Mauro Carbone is Professor of Aesthetics at the University of Lyon III, France. He is the author of several books, including The Thinking of the Sensible: Merleau-Pontys A-Philosophy.
Niall Keane is a postdoctoral researcher at the Husserl-Archives: Centre for Phenomenology in Leuven, Belgium.
Beginning with an examination of contrasting theories of imagination proposed by Hume and Kant, Lennon argues that the imaginary is not something in opposition to the real, but the very faculty through which the world is made real to us. She then turns to the vexed relationship between perception and imagination and, drawing on Kant, Merleau-Ponty and Sartre, explores some fundamental questions, such as whether there is a distinction between the perceived and the imagined; the relationship between imagination and creativity; and the role of the body in perception and imagination. Invoking also Spinoza and Coleridge, Lennon argues that, far from being a realm of illusion, the imaginary world is our most direct mode of perception. She then explores the role the imaginary plays in the formation of the self and the social world.
A unique feature of the volume is that it compares and contrasts a philosophical tradition of thinking about the imagination - running from Kant and Hume to Strawson and John McDowell - with the work of phenomenological, psychoanalytic, poststructuralist and feminist thinkers such as Merleau-Ponty, Sartre, Lacan, Castoriadis, Irigaray, Gatens and Lloyd. This makes Imagination and the Imaginary essential reading for students and scholars working in phenomenology, philosophy of perception, social theory, cultural studies and aesthetics.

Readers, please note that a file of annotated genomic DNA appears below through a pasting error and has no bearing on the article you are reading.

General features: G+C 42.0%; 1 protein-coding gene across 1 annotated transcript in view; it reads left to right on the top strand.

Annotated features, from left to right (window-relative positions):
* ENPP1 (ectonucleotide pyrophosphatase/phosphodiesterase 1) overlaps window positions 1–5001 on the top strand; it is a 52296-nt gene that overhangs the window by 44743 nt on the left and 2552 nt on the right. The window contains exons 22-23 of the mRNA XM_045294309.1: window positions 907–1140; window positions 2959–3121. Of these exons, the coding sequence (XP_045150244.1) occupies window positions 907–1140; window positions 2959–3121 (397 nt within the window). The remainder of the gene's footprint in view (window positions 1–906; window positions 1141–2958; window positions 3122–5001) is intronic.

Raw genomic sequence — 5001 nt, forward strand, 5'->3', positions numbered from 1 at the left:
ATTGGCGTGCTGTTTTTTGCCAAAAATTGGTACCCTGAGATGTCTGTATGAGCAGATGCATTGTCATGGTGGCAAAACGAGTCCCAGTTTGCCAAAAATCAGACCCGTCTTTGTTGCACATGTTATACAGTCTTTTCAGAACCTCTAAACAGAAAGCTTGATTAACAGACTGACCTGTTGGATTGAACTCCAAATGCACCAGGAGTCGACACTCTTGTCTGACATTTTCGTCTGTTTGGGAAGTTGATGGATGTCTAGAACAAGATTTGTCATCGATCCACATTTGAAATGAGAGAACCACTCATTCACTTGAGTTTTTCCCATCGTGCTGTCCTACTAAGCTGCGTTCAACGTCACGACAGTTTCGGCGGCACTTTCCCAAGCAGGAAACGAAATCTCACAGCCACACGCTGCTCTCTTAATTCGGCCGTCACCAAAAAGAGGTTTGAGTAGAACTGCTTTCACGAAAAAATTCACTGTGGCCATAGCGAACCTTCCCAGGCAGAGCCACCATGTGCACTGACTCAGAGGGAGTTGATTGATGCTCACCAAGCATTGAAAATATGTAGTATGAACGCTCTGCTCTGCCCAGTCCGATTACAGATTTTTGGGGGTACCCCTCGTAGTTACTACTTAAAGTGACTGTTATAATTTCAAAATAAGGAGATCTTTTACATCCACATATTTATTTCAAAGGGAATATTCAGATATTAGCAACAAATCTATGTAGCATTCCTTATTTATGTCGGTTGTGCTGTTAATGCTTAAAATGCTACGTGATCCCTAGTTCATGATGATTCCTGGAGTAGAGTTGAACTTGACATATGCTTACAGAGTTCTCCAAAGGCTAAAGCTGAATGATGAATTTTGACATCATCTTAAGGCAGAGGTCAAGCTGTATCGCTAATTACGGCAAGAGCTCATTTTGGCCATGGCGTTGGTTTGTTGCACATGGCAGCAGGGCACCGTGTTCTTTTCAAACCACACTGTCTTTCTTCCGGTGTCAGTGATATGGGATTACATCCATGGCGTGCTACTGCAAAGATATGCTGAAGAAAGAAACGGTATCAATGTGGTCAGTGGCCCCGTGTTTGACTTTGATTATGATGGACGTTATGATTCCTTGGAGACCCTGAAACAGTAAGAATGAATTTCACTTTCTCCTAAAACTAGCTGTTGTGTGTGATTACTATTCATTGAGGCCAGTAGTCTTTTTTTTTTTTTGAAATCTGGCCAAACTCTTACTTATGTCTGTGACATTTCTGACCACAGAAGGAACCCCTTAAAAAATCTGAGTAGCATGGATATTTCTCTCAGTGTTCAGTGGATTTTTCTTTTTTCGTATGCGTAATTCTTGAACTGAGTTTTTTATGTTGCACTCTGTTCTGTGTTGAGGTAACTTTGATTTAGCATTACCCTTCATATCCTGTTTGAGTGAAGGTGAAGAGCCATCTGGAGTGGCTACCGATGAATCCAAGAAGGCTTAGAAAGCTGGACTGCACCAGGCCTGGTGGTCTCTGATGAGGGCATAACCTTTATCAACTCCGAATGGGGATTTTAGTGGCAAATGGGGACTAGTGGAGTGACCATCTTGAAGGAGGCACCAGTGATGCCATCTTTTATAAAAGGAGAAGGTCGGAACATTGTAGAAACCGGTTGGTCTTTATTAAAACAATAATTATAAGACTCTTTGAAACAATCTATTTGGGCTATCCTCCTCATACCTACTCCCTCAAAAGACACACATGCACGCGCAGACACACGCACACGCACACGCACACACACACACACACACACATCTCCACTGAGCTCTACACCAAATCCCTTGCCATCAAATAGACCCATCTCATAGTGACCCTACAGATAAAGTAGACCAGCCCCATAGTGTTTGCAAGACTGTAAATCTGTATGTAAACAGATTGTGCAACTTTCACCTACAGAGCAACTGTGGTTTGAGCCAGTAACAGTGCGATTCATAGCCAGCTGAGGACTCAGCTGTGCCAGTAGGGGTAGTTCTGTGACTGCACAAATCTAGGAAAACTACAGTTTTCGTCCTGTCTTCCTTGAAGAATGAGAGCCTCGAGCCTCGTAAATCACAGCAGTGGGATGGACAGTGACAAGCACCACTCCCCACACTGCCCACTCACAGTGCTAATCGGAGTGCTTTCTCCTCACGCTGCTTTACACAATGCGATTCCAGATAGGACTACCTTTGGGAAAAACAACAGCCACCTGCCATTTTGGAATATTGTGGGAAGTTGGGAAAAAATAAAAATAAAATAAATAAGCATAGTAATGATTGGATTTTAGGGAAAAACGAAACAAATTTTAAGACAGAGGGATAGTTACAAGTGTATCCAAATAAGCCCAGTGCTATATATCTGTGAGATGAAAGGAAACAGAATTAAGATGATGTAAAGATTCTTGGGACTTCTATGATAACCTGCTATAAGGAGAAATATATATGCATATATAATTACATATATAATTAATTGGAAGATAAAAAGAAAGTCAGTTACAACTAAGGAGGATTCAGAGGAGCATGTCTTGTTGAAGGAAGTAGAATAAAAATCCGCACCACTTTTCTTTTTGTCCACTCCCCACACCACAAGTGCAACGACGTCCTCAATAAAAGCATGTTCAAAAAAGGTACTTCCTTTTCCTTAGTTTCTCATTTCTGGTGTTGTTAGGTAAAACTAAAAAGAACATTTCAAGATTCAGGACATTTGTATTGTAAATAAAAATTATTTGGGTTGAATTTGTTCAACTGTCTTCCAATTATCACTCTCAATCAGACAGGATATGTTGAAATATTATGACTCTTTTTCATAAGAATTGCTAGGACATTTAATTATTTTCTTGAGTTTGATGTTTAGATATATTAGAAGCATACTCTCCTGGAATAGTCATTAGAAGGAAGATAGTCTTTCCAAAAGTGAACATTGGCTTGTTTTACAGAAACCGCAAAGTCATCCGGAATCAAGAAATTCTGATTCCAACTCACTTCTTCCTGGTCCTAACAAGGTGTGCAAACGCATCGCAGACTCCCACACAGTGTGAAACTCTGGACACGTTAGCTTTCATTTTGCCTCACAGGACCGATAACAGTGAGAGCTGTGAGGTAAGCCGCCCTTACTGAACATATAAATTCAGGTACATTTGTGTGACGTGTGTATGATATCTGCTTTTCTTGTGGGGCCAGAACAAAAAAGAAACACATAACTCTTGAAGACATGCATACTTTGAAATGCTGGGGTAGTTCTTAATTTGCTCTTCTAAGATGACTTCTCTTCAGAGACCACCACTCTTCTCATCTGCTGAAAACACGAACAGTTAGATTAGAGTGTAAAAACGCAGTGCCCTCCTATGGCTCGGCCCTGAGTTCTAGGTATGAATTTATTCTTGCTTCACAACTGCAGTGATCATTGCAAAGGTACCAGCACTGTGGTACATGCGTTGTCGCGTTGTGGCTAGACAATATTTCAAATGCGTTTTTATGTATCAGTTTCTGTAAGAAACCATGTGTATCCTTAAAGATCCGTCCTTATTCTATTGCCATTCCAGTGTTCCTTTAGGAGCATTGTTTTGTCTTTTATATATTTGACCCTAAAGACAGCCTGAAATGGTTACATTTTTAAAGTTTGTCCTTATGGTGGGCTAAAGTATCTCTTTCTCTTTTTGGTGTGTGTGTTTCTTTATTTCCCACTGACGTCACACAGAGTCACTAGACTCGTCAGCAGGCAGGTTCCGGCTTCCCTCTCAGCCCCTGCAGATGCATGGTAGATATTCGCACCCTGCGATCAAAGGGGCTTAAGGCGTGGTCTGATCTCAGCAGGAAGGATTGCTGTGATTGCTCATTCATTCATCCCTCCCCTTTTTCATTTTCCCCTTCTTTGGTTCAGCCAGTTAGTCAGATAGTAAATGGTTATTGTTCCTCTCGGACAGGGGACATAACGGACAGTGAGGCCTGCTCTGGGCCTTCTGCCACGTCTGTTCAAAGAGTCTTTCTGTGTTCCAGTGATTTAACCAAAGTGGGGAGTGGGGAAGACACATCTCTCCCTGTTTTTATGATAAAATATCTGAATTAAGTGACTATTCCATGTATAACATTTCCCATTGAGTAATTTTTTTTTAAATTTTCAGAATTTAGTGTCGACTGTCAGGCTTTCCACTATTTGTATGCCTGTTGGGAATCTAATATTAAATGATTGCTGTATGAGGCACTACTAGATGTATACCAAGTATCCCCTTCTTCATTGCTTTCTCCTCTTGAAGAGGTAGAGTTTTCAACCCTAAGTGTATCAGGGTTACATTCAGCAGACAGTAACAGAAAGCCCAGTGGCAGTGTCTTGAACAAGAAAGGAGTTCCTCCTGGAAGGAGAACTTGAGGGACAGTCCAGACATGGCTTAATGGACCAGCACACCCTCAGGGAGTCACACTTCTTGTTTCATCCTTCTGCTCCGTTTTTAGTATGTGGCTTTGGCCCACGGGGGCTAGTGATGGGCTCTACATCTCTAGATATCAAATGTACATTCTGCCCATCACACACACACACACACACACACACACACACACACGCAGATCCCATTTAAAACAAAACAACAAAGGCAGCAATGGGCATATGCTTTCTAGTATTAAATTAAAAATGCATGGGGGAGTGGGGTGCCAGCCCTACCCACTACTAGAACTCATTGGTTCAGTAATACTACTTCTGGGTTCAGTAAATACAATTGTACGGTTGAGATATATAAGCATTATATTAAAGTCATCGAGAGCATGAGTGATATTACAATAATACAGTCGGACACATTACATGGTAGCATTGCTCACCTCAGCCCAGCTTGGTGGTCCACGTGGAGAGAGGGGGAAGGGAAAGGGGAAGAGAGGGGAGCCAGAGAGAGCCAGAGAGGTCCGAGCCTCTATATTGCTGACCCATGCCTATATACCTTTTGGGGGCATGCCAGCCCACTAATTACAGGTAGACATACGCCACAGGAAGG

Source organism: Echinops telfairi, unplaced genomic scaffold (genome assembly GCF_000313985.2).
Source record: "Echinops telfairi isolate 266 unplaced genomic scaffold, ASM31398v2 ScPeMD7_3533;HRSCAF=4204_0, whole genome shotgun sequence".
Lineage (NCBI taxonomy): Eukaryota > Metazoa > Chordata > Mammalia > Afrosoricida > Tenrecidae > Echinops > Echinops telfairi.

Cover Image: Bronze Bowl with Lace, Ursula Von Rydingsvard, 2014. Courtesy the artist, Galerie Lelong and Yorkshire Sculpture Park. Photo Jonty Wilde.
Thrown in prison for a crime he has not committed Edmond Dantès spends fourteen bitter years imprisoned in the grim fortress of If. There he learns of a great hoard of treasure hidden on the Isle of Monte Cristo and becomes determined not only to escape, but also to unearth the treasure and use it to plot the destruction of the three men responsive for his incarceration. No longer the naïve sailor who disappeared into the dungeon all those years ago, he reinvents himself as the charming, mysterious and powerful Count of Monte Cristo. Inspired by a real-life case of wrongful imprisonment, The Count of Monte Cristo was a huge popular success when it was first serialized in the 1840s, and has been a fixture of western literature ever since, the subject of countless film and TV adaptations.
Robin Buss' lively translation is complete and unabridged, and remains faithful to the style of Dumas' original. This edition also includes an introduction, explanatory notes, a new chronology and updated suggestions for further reading.
'What makes The Count Of Monte Cristo such a superior story is that revenge is not the only emotion driving the plot ... it is an almost perfect story - also in the mix are love, friendship, jealousy, faith, education, snobbery and class' Sunday Express